I was horrified by the film “The Human Behavior Experiences.” Although I had heard of the Milgram study, I was not familiar with the Stanford Prison Study or the other incidents mentioned. The Stanford study stood out the most to me because not only the “prisoners” and “guards” radically changed their behavior, but also the professor doing the research. He kept focusing on the benefits to science the experiment was providing, and he didn’t see the brutality until his girlfriend visited and expressed shock and dismay (Ellswood & Gibney, 2006).
The power given to the guards rapidly “went to their heads” and gave them a sense of omnipotence. The movie set up a clear red flag for all of us, in that all they young men were well matched before the study started, but it didn’t take long for them to fall into their roles (Ellswood & Gibney, 2006). It reminded me of the “brown eyes-blue eyes” which set up a racism-type prejudice within a class of young children. All the teacher had to do was to tell them that blue eyes were better than brown eyes, then treat them differently, and the class was soon divided.
The lessons in this film included (a) virtually every human being has a thin veneer of civilization that is not difficult to remove; (b) social roles are very strong predictors of human behavior; and (c) people are usually ready to shirk responsibility when they can (Ellswood & Gibney, 2006). For example, when riots, looting, starting fires, and other mob violence erupts, we can see the loss of civilized behavior. Roles tell us what to do and how to do it, and children cast in the role of “poor, ignorant, and unable to learn,” often fulfill that label, even though they could potentially achieve much more. Also, anytime someone can “pass the buck,” he or she will do so, like a customer service representative who tells a customer “I’m sorry, but this mistake was due to the policies of upper management.”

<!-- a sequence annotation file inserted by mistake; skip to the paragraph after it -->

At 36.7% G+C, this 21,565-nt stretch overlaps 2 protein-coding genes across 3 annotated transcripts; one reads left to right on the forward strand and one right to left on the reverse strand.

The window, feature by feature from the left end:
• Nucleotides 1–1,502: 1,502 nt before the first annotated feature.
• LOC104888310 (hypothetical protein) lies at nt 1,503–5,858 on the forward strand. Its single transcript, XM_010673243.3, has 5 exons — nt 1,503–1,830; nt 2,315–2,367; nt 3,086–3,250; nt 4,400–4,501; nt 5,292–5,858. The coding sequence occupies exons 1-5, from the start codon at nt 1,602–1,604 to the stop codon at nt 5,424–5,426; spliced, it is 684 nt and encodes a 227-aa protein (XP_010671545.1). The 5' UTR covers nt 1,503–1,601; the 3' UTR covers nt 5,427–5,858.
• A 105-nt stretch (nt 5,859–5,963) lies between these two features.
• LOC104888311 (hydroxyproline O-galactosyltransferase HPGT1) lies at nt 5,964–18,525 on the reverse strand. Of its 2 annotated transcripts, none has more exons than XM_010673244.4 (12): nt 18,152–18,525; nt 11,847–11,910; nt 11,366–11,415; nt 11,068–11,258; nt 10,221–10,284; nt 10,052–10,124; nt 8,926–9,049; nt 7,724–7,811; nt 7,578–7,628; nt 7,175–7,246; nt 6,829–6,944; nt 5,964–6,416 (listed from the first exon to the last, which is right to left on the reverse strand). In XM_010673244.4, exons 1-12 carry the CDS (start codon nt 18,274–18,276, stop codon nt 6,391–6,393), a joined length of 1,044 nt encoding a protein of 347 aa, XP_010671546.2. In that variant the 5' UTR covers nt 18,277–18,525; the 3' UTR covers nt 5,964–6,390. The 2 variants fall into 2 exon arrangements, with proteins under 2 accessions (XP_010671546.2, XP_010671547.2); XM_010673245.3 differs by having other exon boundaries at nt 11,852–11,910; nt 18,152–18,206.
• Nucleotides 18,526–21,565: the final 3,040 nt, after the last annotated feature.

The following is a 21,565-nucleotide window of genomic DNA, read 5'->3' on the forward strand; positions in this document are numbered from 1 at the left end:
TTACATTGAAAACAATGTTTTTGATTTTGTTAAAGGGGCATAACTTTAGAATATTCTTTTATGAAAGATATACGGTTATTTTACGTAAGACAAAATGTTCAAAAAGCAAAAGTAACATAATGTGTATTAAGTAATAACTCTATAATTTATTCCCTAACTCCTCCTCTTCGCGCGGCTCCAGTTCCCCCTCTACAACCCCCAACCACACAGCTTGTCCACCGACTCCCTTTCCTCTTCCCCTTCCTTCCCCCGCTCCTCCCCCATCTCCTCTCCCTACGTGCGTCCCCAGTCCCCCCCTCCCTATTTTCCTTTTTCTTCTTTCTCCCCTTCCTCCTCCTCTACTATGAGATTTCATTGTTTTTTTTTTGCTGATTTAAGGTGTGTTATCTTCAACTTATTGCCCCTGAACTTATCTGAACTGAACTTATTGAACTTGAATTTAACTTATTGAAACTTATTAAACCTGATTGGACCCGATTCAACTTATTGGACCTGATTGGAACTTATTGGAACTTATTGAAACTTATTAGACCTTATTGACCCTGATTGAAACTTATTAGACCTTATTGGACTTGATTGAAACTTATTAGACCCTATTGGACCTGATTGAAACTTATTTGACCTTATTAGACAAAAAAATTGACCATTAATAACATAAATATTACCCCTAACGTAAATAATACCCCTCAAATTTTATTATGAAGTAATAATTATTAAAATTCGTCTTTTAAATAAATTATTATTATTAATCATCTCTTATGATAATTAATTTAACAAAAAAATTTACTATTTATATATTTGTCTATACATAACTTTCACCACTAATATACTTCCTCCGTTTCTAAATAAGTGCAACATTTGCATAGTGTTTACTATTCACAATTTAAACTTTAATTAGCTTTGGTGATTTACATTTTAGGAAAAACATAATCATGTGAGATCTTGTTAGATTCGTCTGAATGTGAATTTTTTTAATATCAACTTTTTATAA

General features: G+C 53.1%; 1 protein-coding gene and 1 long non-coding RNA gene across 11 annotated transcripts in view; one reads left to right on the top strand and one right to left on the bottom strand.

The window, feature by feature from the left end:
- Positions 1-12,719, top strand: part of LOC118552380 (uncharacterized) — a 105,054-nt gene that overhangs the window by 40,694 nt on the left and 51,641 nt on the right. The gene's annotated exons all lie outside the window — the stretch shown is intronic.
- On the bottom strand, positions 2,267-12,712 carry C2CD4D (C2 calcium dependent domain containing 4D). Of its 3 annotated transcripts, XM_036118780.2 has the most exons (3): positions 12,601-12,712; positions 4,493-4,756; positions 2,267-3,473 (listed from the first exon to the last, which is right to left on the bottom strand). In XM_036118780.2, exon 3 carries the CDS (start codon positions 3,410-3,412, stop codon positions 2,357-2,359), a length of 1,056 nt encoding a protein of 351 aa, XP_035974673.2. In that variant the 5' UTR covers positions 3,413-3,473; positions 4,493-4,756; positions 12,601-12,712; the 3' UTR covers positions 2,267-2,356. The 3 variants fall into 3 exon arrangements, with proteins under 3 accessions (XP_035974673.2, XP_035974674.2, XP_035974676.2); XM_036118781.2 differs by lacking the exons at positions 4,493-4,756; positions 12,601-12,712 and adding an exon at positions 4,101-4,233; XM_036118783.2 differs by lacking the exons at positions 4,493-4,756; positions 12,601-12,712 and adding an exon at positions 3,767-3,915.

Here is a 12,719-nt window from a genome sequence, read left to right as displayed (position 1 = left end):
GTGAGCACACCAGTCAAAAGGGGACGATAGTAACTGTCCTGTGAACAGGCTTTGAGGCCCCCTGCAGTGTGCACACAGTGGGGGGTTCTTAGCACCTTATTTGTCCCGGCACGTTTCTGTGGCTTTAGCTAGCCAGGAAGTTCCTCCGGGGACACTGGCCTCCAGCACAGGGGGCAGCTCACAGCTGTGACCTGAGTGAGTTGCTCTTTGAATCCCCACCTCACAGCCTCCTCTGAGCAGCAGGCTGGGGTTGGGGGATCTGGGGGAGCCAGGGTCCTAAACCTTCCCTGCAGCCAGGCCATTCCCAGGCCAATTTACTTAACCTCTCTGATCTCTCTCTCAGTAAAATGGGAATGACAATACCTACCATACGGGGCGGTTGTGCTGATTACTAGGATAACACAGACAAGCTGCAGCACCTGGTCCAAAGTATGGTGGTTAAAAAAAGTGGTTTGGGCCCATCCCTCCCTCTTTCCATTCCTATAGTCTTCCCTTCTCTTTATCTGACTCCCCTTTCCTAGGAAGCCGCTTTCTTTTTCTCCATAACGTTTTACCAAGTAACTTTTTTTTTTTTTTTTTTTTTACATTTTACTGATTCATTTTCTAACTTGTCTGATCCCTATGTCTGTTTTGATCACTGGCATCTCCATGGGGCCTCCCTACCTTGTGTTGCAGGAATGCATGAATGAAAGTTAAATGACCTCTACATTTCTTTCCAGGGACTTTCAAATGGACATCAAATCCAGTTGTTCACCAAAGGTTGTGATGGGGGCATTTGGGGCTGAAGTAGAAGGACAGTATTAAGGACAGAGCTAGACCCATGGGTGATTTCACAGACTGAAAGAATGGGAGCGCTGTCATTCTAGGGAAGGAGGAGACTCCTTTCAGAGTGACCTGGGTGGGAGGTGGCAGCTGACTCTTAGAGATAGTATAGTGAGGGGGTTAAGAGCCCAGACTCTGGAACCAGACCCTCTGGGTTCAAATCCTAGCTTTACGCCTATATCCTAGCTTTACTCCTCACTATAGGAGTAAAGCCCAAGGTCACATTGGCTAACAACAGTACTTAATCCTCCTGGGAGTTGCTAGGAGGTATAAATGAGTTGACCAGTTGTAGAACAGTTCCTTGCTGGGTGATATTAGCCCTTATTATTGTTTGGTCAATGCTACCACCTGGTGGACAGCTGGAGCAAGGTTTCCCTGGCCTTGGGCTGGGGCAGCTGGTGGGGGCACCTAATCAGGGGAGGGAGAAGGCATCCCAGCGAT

The benefits of McDonaldization in education are that standards can be put in place to guarantee the same quality education for everyone, learning modules can be constructed to relieve teachers of lesson planning, social media and other technologies can be integrated easily, and the use of business practices has never been tested in the context of education. (Carlsen, 2009) The disadvantages are many: standard curricula may not be suited for individual student needs, the planned curricula may go against the natural abilities of teachers, standards often lead to teachers “teaching to the test,” and standards tend to be too high for some students and too low for others.
In our culture, we can also see McDonaldization in social media, where people experience FOMO (fear of missing out) and believe they need to be just like everyone else, and in medicine, where “evidence-based practice” is crowding out “patient centered practice. Carlsen (2009) is in favor of “McDonaldizing” education, but I disagree with him. He states that it is good because it is in the best interest of the student to have a universal, quality education (Carlsen, 2009). However, every student is not equal. Each student’s needs and wants are unique, and the “wiring” of each person’s brain is different. The purpose of education is for a person to learn and develop the skills he or she needs to be successful in the world. From this viewpoint, one can see that calculus is not important for many students, and European history only fits with a small percentage of students. Moreover, students may learn best in different ways, and the “cookie cutter” model does not fit.